panel to both dismiss the criticism and, clinging to the little cards, to discourage real reaction and response (as in the slandered audience lady), all of which precluded serious discussion. I hate the cards.

Anonymous said...

Thanks, Larissa, for coming to my defense -- your description captures how I understood that moment, too. And if anyone can possibly care about something so silly, here's a little more detail:

At the first panel, I shouted out one single sentence in response to Joanne Akalaitis when she was extolling Joe Papp for his courageousness at the Public, etc. etc. I thought, especially in the context of MNIRC, it was not inappropriate to remind folks that Joe had cancelled a planned performance by El Hakawati theater just days before they were supposed to come. (I had written about it at the time and felt quite passionately about it -- as readers of this blog can understand.) So I said, "Joe Papp cancelled a Palestinian production in 1989." Joanne and I know each other and the house lights were up, so it felt like a friendly addendum; I certainly wasn't being aggressive. Joanne responded without any rancor -- just a sort of "yeah, Joe was complicated" and that was that.

So it was quite shocking to hear Jayme refer to that moment the next night as a case of audience unruliness, and as I was named from the stage I thought it was only fair to be confronted directly if I was going to be publicly held out as some kind of trouble-maker. So I said something like, "Yes. And I'm here again tonight and I think rather than insult me you should explain why I made that comment" or something lame like that. Jayme tried to shut me up and I said something else (I don't remember what), she barreled on and it was over.

After the panel, I went up to Jayme to ask in a friendly way what the hell that was all about. She said she only meant to indicate how passionately people feel that Palestinian stories need to be told, but from my pov, it was more calculated spin: those defenders of Palestinians -- so rude and out of control.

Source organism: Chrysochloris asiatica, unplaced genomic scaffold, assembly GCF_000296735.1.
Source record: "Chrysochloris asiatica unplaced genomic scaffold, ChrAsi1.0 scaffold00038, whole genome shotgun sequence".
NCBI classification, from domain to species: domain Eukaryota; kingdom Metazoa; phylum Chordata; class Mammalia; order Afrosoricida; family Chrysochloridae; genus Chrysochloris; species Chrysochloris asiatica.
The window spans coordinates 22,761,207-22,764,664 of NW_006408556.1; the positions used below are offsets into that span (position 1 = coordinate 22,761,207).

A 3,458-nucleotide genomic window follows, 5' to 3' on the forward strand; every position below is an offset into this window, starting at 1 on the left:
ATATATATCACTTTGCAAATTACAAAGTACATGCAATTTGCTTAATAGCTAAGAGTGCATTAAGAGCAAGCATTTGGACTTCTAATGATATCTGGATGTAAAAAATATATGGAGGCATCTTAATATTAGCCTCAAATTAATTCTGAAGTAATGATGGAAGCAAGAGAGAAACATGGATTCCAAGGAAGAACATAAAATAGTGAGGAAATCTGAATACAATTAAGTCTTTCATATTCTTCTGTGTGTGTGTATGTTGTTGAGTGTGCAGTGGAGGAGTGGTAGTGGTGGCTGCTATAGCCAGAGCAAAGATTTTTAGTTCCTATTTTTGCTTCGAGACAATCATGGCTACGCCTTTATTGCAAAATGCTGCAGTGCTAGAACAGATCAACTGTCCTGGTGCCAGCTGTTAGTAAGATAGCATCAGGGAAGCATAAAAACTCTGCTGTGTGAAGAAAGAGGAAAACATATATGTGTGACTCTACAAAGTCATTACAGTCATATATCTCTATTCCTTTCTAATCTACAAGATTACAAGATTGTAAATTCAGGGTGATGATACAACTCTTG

The whole thing was weird -- but then, we are in a gauze-covered space over there.
(Weird, too, to be called an "audience lady," but I guess my middle-agedness is showing. At least my hair isn't blue. Yet.)

Alisa Solomon

Anonymous said...


My apologies for mentioning the exchange between you and the moderator without knowing the "context". I did not know it was you, nor was I there the previous night to understand most of what was being said. The thing with blogs, I'm learning, is that one person's impressions are incomplete.

And, especially, pleaqse know that the "batshit crazy" comment referred to whoever wrote that ignorant first comment and NOT to you. I admire the work you've done on this whole issue.


freespeechlover said...

I don't care how "progressive" or theatrically intersting some of their productions are; this kind of authoritarianism in the cultural sphere is ridiculous. Someone should be able to make a comment from the audience without the theater going into control hysterics. Larissa is right--white cards are for high school students, not adults in the theater world.

Why is it not surprising that they are treating their panel audiences in the same way they wanted to treat any audience for MNRC.

Someone needs to tell them how to do real public relations, because this isn't it.

Playgoer said...

Thanks, Alisa, for sharing the whole story. And for continuing to keep up with and contribute to the blog here.

I'm sure we all look forward to Tuesday when you yourself will be a panelist and, I presume, finally be recognized to speak without index cards.